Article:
A 10-point plan to protect animal welfare was unveiled by a group of animal charities on the 28th February at a reception in the House of Lords, hosted by Baroness Parminter.
The plan, drawn up by charities including the RSPCA, Compassion in World Farming, Onekind, the Donkey Sanctuary, Animal Defenders International, Cats Protection, WAP, USPCA and World Horse Welfare, highlights opportunities for improving animal welfare when the UK exits from the European Union. The organisations intend to ensure that the welfare of all animals, both in the UK and Europe as a whole, is not endangered by Brexit negotiations and that opportunities for improvement to animal welfare are fully exploited.
The ten point plan includes farm animals, wild animals, animals used in research and companion animals. All of these are devolved with the exception of laboratory animals.
Conservative Animal Welfare Foundation Patron Sir Roger Gale MP said in his speech before Peers, MPs and animal welfare organisations that there are now opportunities to end long distance live animal exports and much more.”We must take the reins” He further spoke on our own Conservative Animal Welfare Foundation documents- ‘Brexit- Opportunities for Animal Welfare’ and ‘ Food and Farming Charter’ which he said are now in the hands of the Prime Minister, Trade Ministers and Defra Ministers.
Brexit & Animals
10 Point Plan for animal welfare as the United Kingdom exits from the European Union
If the UK were to decide to derogate from EU standards, there is a risk that animal welfare may suffer. It is estimated that 80% of the current animal welfare legislation applicable in the UK comes from EU law. The EU legislation covers farm animals, wildlife, animals in research, and, to a lesser extent, companion animals. Those laws that are Regulations or Decisions are particularly at risk of disappearing from the UK because they are directly effective without the need for implementation by Westminster and the devolved Governments. Specific legislation would need to be passed to carry these over after Brexit; this would not happen automatically.
There are certain areas where EU Membership has long been identified as a barrier to stronger animal welfare protection within the UK, and where Brexit may provide an opportunity for the UK to strengthen its laws in these areas. However, the parameters of World Trade Organisation (WTO) rules will continue to impact the UK, as it will become a member of the WTO independently.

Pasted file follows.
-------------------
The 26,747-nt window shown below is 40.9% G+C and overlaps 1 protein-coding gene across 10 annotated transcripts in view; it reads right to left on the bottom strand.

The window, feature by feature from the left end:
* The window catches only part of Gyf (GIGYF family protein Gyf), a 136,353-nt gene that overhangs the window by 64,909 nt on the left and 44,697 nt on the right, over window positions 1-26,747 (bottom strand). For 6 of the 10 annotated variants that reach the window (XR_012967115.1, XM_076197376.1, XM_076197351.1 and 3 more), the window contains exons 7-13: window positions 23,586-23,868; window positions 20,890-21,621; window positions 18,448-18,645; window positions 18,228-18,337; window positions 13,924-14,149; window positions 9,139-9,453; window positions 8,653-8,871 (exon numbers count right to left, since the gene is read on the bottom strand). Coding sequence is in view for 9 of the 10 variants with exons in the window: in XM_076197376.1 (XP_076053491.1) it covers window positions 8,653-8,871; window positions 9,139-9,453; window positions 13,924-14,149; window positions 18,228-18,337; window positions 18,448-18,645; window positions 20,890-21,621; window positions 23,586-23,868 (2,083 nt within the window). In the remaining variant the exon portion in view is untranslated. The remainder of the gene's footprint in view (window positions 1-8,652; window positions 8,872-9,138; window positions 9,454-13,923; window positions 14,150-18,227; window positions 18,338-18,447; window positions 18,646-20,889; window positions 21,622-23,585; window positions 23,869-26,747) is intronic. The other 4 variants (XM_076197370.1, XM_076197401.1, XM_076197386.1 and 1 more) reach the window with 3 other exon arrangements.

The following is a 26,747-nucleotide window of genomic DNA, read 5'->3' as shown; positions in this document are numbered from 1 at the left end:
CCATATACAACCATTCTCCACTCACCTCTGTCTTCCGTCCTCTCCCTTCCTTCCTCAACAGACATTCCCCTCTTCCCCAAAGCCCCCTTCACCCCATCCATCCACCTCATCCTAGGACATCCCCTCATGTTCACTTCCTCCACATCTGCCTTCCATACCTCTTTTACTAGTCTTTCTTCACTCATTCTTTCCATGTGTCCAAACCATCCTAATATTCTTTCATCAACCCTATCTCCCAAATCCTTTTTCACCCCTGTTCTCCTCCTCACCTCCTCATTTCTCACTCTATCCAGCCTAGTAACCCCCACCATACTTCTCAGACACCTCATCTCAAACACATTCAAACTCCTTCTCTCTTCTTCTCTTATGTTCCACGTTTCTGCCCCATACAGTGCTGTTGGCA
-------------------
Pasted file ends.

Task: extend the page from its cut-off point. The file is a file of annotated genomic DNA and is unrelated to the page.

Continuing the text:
1. Farm animals and equines
Enact a new support system for farming that promotes animal welfare, environmental health and landscape goals, recognises species and habitat protection as an important part of farm management and rewards farmers to develop such plans and meets farmer livelihoods needs in a cohesive manner.
2. Farm animals and equines
Address long distance transport of farmed animals and horses by reducing journey times, improving vehicle standards and stopping live exports for slaughter from Britain.
3 .Farm animals and equines
Enhance the British brand of high welfare standards by introducing new legislation on slaughter houses, making CCTV mandatory, phasing out non-stun slaughter of animals and providing clear labelling on methods of slaughter.
4. Farm animals and equines
Introduce new specific farming legislation on areas currently not covered such as ducks, dairy cattle and beef cattle.
5. Farm animals and equines
Phase out routine ‘preventative’ use of antibiotics on farms.
6. Farm animals and equines
Introduce a mandatory method of production labelling.
7. Wild animals
Implementation of a ‘positive’ or permitted list of species that can be kept and traded as pets where there is sound, impartial evidence that the welfare of such species is relatively easy to assure and maintain and their keeping does not pose a disproportionate risk to human health or to the environment.
8. Wild animals
Ensure that wildlife legislation in all UK administrations provides equivalent or higher level of protections for the habitats, conservation and welfare of wild animals.
9. Animals used in research
Ensure that there is no weakening of regulatory controls (either in the legislation itself, or as enacted operationally by the Home Office) on animal research and testing in the UK.
10. Movement of dogs, cats and equines
Reintroduce enforcement and veterinary controls to ensure that rules on non-commercial movement of dogs and cats are not used by commercial traders, in particular reintroducing tick treatment for cats and dogs entering UK, reintroducing treatment for alveolar echinococcosis (Echinococcus multilocularis infestation) for cats and introducing a proper database for all imported dogs and cats. Conduct more stringent enforcement and border checks for dogs, cats and equines.
Sir Roger Gale MP
Animal Defenders International with Co- Founder of Conservative Animal Welfare Foundation